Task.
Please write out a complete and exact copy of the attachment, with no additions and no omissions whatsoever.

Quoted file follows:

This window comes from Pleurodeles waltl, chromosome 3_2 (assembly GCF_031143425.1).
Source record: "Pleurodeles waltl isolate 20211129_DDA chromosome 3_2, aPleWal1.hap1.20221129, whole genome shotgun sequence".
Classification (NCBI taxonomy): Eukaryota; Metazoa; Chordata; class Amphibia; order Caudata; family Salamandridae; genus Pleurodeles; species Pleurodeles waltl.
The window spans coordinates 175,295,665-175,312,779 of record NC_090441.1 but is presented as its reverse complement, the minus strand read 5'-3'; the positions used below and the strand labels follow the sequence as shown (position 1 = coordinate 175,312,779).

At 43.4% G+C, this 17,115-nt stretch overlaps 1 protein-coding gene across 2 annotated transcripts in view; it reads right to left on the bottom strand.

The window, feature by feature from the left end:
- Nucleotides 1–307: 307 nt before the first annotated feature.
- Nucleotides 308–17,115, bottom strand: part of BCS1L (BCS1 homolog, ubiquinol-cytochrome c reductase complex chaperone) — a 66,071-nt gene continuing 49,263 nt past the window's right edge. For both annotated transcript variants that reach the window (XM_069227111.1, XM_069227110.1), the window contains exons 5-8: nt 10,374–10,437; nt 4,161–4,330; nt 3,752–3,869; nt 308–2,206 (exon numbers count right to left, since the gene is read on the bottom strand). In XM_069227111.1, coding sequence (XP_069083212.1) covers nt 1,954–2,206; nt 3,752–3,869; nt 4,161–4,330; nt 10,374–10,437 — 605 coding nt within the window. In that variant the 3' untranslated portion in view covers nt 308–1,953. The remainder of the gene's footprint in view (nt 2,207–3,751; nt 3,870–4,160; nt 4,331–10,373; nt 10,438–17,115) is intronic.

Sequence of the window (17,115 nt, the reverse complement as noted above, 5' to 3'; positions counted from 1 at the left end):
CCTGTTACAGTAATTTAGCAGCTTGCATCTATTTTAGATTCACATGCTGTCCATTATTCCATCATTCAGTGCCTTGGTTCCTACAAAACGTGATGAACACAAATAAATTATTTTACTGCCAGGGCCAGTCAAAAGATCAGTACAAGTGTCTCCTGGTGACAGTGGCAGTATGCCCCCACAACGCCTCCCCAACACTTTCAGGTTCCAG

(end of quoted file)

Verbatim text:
This window comes from Pleurodeles waltl, chromosome 3_2 (assembly GCF_031143425.1).
Source record: "Pleurodeles waltl isolate 20211129_DDA chromosome 3_2, aPleWal1.hap1.20221129, whole genome shotgun sequence".
Classification (NCBI taxonomy): Eukaryota; Metazoa; Chordata; class Amphibia; order Caudata; family Salamandridae; genus Pleurodeles; species Pleurodeles waltl.
The window spans coordinates 175,295,665-175,312,779 of record NC_090441.1 but is presented as its reverse complement, the minus strand read 5'-3'; the positions used below and the strand labels follow the sequence as shown (position 1 = coordinate 175,312,779).

At 43.4% G+C, this 17,115-nt stretch overlaps 1 protein-coding gene across 2 annotated transcripts in view; it reads right to left on the bottom strand.

The window, feature by feature from the left end:
- Nucleotides 1–307: 307 nt before the first annotated feature.
- Nucleotides 308–17,115, bottom strand: part of BCS1L (BCS1 homolog, ubiquinol-cytochrome c reductase complex chaperone) — a 66,071-nt gene continuing 49,263 nt past the window's right edge. For both annotated transcript variants that reach the window (XM_069227111.1, XM_069227110.1), the window contains exons 5-8: nt 10,374–10,437; nt 4,161–4,330; nt 3,752–3,869; nt 308–2,206 (exon numbers count right to left, since the gene is read on the bottom strand). In XM_069227111.1, coding sequence (XP_069083212.1) covers nt 1,954–2,206; nt 3,752–3,869; nt 4,161–4,330; nt 10,374–10,437 — 605 coding nt within the window. In that variant the 3' untranslated portion in view covers nt 308–1,953. The remainder of the gene's footprint in view (nt 2,207–3,751; nt 3,870–4,160; nt 4,331–10,373; nt 10,438–17,115) is intronic.

Sequence of the window (17,115 nt, the reverse complement as noted above, 5' to 3'; positions counted from 1 at the left end):
CCTGTTACAGTAATTTAGCAGCTTGCATCTATTTTAGATTCACATGCTGTCCATTATTCCATCATTCAGTGCCTTGGTTCCTACAAAACGTGATGAACACAAATAAATTATTTTACTGCCAGGGCCAGTCAAAAGATCAGTACAAGTGTCTCCTGGTGACAGTGGCAGTATGCCCCCACAACGCCTCCCCAACACTTTCAGGTTCCAG